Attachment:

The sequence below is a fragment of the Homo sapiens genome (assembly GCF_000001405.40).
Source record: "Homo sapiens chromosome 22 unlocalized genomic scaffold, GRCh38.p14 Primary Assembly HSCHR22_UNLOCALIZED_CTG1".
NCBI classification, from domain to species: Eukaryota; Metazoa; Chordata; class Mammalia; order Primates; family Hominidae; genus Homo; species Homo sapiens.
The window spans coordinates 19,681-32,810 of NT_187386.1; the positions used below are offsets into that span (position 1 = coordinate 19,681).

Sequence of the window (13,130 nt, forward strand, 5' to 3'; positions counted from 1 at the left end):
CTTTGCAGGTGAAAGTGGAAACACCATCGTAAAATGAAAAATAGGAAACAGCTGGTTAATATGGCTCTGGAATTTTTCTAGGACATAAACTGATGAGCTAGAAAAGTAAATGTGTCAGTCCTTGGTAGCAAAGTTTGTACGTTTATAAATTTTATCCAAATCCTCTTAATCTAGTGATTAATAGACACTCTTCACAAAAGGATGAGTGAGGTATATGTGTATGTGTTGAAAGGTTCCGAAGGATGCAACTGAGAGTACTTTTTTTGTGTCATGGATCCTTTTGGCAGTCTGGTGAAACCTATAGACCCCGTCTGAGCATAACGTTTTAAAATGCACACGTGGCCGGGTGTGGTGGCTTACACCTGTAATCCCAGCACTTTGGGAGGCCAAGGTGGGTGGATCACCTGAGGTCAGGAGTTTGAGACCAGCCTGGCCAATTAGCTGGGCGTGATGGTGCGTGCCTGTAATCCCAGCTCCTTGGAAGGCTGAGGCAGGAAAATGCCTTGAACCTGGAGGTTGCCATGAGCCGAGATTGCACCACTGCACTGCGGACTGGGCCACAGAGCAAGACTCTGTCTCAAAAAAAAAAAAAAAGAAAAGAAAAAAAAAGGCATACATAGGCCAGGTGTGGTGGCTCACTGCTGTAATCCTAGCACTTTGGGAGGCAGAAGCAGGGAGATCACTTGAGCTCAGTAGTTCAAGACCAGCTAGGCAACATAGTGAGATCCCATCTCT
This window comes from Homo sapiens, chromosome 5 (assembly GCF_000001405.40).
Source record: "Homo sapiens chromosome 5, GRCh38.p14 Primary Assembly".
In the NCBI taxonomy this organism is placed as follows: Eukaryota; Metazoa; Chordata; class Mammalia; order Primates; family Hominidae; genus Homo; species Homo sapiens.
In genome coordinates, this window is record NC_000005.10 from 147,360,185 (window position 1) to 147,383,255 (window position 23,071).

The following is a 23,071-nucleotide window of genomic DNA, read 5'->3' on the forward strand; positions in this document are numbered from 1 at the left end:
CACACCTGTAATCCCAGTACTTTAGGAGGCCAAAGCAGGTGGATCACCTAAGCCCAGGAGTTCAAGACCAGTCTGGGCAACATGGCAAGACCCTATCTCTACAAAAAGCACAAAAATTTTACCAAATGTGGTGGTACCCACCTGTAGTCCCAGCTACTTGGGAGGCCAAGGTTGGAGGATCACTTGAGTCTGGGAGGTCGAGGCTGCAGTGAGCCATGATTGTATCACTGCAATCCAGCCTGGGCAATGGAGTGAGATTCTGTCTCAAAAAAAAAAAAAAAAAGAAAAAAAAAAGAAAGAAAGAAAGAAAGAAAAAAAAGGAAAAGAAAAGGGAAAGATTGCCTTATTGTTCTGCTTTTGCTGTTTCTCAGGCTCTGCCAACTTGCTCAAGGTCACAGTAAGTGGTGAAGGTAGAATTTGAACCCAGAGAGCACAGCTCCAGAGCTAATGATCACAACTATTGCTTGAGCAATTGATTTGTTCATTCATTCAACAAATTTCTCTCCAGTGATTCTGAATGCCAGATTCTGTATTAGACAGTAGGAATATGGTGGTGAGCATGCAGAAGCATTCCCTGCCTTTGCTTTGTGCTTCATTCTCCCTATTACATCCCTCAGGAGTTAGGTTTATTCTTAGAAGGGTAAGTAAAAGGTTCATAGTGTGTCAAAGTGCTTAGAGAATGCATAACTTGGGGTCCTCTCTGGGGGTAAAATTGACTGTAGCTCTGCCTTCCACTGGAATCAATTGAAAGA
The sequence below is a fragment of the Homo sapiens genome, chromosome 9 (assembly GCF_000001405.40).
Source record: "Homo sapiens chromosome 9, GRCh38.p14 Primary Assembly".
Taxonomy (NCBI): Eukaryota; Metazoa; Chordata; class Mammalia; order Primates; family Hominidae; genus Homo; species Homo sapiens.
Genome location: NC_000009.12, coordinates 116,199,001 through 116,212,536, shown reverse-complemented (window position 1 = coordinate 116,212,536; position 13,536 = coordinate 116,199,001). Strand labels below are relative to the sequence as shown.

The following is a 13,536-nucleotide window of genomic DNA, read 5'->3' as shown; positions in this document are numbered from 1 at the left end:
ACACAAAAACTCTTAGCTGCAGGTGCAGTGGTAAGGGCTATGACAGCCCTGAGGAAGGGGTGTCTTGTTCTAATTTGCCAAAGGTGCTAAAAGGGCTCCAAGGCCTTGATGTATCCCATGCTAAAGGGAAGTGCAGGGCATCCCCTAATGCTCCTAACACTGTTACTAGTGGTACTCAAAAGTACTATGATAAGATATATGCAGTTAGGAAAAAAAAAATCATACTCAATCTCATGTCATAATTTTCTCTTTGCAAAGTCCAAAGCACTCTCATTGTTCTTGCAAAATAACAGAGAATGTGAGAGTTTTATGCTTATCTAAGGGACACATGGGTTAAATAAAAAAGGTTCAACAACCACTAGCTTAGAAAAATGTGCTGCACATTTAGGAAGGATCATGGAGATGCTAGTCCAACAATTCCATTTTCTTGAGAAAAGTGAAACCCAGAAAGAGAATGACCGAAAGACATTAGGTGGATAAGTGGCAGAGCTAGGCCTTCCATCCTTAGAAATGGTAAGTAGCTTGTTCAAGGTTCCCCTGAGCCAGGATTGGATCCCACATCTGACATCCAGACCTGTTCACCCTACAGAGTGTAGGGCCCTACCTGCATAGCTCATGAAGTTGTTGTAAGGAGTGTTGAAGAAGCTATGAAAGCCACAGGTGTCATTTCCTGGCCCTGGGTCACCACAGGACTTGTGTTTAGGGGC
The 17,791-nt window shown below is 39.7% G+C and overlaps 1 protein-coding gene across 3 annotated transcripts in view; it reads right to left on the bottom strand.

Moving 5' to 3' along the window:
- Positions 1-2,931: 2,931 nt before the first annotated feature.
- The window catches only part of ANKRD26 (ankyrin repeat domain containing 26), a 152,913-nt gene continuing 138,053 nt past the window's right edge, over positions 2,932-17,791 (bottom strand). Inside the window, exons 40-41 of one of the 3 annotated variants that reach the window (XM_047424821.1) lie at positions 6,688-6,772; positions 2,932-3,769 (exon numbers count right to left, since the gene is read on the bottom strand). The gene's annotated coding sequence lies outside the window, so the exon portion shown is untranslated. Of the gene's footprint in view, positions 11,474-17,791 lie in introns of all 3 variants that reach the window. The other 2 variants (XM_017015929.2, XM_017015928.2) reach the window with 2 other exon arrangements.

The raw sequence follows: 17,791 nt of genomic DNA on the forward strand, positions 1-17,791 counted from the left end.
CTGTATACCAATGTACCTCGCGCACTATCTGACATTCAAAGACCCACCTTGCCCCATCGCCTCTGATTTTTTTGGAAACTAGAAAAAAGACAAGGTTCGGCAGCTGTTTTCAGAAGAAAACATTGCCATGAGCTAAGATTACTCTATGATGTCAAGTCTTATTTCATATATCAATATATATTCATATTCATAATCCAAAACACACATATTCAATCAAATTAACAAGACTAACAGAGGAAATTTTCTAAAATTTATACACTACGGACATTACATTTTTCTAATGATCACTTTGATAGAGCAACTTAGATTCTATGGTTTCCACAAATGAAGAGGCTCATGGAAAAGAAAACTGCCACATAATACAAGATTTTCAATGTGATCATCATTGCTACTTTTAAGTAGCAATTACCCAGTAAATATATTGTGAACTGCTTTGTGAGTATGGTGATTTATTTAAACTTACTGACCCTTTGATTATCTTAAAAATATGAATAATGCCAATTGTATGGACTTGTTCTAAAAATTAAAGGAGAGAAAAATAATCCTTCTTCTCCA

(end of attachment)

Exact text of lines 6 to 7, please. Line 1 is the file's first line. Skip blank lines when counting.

CTTTGCAGGTGAAAGTGGAAACACCATCGTAAAATGAAAAATAGGAAACAGCTGGTTAATATGGCTCTGGAATTTTTCTAGGACATAAACTGATGAGCTAGAAAAGTAAATGTGTCAGTCCTTGGTAGCAAAGTTTGTACGTTTATAAATTTTATCCAAATCCTCTTAATCTAGTGATTAATAGACACTCTTCACAAAAGGATGAGTGAGGTATATGTGTATGTGTTGAAAGGTTCCGAAGGATGCAACTGAGAGTACTTTTTTTGTGTCATGGATCCTTTTGGCAGTCTGGTGAAACCTATAGACCCCGTCTGAGCATAACGTTTTAAAATGCACACGTGGCCGGGTGTGGTGGCTTACACCTGTAATCCCAGCACTTTGGGAGGCCAAGGTGGGTGGATCACCTGAGGTCAGGAGTTTGAGACCAGCCTGGCCAATTAGCTGGGCGTGATGGTGCGTGCCTGTAATCCCAGCTCCTTGGAAGGCTGAGGCAGGAAAATGCCTTGAACCTGGAGGTTGCCATGAGCCGAGATTGCACCACTGCACTGCGGACTGGGCCACAGAGCAAGACTCTGTCTCAAAAAAAAAAAAAAAGAAAAGAAAAAAAAAGGCATACATAGGCCAGGTGTGGTGGCTCACTGCTGTAATCCTAGCACTTTGGGAGGCAGAAGCAGGGAGATCACTTGAGCTCAGTAGTTCAAGACCAGCTAGGCAACATAGTGAGATCCCATCTCT
This window comes from Homo sapiens, chromosome 5 (assembly GCF_000001405.40).